A few items of business were dispatched at this first meeting. Moon Adamant announced that the new CDS sim Locus Amoenus had been purchased and was already adjoining the CDS territory. The terraforming was done, and road building was in progress. Publius Crabgrass was named as RA archivist. Gwyneth Llewelyn was named head of the Electoral Commission that had been set up during the previous semester. Arria Perrault reported on the progress in setting up a new CDS web portal, and in migrating the legal archives to it.

In the absence of the ThePrincess the new RA thus started off in a mood of general consensus. This was quite relaxing compared to the fireworks of the previous RA – and almost a little boring.

The Representative Assembly of 17 August 2008 and the Commerce Bill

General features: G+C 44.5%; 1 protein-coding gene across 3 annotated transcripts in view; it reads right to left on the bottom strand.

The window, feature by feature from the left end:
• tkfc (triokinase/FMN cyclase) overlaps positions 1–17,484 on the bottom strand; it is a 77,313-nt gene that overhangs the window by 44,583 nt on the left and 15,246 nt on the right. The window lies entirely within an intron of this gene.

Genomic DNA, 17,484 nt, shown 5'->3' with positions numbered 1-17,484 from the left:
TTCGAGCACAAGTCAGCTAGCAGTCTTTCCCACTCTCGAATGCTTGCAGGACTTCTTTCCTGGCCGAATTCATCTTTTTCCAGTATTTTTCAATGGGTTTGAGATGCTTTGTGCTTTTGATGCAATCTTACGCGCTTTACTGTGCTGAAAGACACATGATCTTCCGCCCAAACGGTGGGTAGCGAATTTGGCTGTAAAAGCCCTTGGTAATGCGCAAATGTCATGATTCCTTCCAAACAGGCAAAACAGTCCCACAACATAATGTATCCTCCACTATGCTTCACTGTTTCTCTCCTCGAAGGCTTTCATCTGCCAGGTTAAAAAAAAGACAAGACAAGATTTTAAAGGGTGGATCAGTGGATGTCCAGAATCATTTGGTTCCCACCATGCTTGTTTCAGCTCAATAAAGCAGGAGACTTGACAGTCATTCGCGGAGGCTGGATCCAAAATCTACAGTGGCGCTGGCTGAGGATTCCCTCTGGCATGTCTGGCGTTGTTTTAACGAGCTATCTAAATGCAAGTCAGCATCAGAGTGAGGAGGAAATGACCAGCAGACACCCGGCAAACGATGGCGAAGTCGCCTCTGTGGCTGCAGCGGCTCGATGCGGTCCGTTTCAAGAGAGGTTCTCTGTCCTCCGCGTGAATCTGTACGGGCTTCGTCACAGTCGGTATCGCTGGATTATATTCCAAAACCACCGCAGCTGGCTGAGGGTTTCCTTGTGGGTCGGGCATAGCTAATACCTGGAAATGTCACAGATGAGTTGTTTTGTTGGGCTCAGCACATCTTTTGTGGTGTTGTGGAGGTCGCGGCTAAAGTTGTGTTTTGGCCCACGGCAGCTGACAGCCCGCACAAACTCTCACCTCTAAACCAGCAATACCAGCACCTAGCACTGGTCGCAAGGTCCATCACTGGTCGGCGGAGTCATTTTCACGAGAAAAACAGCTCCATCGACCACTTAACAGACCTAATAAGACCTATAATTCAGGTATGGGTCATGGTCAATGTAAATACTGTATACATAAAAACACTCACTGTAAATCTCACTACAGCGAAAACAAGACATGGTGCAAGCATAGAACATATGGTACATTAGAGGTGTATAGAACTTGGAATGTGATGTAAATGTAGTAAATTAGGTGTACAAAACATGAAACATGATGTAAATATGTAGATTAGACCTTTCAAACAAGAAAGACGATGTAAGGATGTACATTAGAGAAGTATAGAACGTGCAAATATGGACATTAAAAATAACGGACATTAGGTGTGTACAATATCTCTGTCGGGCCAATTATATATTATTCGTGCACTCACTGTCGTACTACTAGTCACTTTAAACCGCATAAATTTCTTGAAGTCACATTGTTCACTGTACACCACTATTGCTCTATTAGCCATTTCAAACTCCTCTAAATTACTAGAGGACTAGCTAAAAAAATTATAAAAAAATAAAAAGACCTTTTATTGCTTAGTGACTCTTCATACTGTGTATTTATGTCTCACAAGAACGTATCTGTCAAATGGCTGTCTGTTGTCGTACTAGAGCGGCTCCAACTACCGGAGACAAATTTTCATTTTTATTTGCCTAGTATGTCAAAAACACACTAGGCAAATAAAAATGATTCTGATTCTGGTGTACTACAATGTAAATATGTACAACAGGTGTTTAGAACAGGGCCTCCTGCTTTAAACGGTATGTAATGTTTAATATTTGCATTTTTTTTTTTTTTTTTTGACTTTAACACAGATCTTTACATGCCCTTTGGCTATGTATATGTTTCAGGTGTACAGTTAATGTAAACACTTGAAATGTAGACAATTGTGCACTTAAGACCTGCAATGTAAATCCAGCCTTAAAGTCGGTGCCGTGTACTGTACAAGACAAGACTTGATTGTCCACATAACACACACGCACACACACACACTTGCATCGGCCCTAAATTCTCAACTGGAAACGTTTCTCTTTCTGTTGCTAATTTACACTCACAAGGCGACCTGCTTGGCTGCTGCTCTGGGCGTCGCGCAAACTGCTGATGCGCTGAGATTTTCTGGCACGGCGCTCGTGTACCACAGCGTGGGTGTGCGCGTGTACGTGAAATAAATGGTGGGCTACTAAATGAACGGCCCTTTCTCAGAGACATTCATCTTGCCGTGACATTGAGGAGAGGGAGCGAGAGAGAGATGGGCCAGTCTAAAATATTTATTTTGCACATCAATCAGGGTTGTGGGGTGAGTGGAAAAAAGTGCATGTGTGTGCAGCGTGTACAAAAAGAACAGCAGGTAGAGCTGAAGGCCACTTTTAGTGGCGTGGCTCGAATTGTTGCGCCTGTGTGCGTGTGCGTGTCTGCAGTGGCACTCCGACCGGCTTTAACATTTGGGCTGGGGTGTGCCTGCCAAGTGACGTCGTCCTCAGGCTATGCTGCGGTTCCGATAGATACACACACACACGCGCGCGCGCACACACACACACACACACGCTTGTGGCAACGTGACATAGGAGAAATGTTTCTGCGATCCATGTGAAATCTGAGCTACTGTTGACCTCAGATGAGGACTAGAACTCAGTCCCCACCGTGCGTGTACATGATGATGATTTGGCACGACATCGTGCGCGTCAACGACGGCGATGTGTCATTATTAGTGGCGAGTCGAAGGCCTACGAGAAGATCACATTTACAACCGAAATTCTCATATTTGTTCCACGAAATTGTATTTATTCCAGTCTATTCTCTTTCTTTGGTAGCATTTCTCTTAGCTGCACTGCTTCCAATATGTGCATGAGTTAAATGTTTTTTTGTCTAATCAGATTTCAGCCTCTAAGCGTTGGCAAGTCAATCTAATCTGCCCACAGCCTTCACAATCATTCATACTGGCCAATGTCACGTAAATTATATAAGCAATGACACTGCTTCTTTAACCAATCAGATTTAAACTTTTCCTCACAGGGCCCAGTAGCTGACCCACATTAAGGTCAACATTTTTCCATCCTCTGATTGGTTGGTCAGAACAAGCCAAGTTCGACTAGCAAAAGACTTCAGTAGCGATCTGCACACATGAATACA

The main issue at the RA meeting of 17 August was the Commerce Bill. This was a controversial issue left over from the previous semester.

The Commerce Commission was in fact first proposed by Patroklus Murakami in a post on the CDS forum dated February 12th 2008. Pat's proposal provided for the formation of a Chamber of Commerce, made up of volunteer members holding commercial land in CDS, with the aim of "revitalizing the shopping areas of our sims." The Chamber of Commerce would "consider how non-functioning or empty office and shops in commercial areas can be prevented from continually occupying space where new commercial initiatives could prosper instead."